In this invaluable treatment of its topic, Couliano exposes some of the principal rationales underlying magic in early modernity, and explains how those now-antedated forms of sorcery became incomprehensible to moderns. Read alongside D.P. Walker’s Spiritual and Demonic Magic, this book does more to illuminate traditional Western occult science than 99 percent of the historical works on the topic that have appeared since it was first published in the 1980s. [via]
“Although the troubadours flourished at the height of the Middle Ages in southern France, their songs of romantic love, with pleasing melodies and intricate stanzaic patterns, have inspired poets and song writers ever since, from Dante to Chaucer, from Renaissance sonneteers to the Romantics, and from Verlaine and Rimbaud to modern rock lyricists. Yet despite the incontrovertible influence of the troubadours on the development of both poetry and music in the West, there existed no comprehensive anthology of troubadour lyrics that respected the verse form of the originals until now.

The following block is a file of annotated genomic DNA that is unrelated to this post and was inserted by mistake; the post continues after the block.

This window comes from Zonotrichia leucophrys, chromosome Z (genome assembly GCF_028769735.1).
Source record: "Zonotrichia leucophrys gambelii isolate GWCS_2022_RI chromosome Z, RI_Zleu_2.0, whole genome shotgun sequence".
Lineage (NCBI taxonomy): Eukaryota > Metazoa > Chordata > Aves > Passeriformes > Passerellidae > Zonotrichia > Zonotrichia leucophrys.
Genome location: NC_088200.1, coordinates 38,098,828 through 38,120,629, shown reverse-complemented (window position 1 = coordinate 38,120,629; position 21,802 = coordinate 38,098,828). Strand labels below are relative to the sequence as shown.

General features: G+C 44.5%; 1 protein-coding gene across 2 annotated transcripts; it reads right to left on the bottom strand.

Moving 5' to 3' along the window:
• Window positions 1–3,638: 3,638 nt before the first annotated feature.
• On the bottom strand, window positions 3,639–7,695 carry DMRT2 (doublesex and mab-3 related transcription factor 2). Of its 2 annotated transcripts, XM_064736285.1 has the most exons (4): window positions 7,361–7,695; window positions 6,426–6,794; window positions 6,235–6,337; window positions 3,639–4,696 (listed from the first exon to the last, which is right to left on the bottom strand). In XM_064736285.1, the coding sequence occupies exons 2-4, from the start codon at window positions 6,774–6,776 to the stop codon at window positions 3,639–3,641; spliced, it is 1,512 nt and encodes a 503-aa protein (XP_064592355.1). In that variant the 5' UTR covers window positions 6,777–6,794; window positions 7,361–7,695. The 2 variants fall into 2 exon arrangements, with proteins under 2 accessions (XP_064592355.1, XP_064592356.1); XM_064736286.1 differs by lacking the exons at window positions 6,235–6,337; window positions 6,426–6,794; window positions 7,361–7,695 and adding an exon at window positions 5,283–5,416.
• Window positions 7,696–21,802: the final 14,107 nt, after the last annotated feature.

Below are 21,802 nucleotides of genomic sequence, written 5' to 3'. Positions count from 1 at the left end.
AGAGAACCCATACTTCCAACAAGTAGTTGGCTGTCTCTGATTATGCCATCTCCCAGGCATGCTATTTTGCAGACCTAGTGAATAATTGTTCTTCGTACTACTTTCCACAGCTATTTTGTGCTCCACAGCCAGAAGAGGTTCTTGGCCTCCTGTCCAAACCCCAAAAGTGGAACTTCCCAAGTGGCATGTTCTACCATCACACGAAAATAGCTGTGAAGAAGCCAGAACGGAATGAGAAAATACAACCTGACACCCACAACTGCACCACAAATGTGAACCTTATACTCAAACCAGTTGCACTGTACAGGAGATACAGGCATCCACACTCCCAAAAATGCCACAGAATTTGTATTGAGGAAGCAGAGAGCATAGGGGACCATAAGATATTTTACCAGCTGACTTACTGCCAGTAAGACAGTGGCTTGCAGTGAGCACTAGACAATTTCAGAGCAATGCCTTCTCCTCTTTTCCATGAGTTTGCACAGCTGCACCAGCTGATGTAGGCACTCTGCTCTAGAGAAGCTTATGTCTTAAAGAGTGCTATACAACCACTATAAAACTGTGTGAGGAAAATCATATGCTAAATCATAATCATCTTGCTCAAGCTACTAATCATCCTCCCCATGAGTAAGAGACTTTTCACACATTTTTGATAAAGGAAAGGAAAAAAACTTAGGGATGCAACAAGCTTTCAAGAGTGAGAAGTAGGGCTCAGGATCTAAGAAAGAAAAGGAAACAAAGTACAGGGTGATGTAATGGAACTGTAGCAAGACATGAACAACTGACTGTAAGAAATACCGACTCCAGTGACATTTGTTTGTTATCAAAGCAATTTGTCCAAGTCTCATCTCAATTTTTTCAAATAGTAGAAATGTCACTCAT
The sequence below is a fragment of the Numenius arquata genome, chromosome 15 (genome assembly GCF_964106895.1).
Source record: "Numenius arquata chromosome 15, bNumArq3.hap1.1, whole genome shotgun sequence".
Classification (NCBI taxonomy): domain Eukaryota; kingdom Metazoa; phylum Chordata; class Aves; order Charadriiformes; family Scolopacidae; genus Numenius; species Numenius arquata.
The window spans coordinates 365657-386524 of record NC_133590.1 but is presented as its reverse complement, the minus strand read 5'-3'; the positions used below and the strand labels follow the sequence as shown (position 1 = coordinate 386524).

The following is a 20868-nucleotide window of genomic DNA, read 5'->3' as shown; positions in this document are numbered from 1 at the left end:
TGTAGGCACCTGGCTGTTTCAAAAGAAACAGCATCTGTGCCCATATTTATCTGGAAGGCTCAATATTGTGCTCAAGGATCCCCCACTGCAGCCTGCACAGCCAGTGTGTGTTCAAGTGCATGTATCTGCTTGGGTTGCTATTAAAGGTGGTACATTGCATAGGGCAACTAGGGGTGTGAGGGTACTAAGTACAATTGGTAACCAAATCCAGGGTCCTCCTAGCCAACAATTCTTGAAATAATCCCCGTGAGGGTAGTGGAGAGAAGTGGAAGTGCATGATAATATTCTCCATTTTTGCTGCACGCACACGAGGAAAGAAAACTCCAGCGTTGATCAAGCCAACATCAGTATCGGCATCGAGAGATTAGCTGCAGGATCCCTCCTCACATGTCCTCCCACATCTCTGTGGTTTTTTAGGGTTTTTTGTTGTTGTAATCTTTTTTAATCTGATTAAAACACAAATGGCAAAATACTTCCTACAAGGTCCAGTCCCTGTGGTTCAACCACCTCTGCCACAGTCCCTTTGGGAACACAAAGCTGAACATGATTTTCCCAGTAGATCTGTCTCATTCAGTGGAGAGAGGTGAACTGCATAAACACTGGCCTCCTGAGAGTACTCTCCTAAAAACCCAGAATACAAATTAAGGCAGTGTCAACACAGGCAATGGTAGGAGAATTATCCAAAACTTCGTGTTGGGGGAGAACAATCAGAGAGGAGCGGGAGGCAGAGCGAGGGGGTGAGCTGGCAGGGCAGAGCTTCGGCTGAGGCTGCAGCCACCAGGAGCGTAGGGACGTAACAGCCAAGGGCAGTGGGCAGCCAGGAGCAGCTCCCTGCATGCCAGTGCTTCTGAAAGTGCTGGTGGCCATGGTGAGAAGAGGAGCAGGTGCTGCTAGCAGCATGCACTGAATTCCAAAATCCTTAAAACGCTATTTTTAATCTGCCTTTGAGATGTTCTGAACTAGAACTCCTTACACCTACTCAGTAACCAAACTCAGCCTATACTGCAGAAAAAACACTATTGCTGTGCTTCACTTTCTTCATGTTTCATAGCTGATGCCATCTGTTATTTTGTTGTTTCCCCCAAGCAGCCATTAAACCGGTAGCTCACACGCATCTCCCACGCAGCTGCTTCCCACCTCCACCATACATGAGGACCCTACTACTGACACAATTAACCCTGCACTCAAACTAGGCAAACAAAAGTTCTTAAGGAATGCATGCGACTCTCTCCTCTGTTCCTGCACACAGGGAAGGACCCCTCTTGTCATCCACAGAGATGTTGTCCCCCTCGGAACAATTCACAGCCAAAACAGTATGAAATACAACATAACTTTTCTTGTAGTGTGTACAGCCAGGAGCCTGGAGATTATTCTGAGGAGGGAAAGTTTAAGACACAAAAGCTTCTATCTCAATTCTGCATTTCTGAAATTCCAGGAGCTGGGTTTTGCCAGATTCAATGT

Lark in the Morning honors the meter, word play, punning, and sound effects in the troubadours’ works while celebrating the often playful, bawdy, and biting nature of the material. Here, Robert Kehew augments his own verse translations with those of two seminal twentieth-century poets—Ezra Pound and W. D. Snodgrass—to provide a collection that captures both the poetic pyrotechnics of the original verse and the astonishing variety of troubadour voices.” — back cover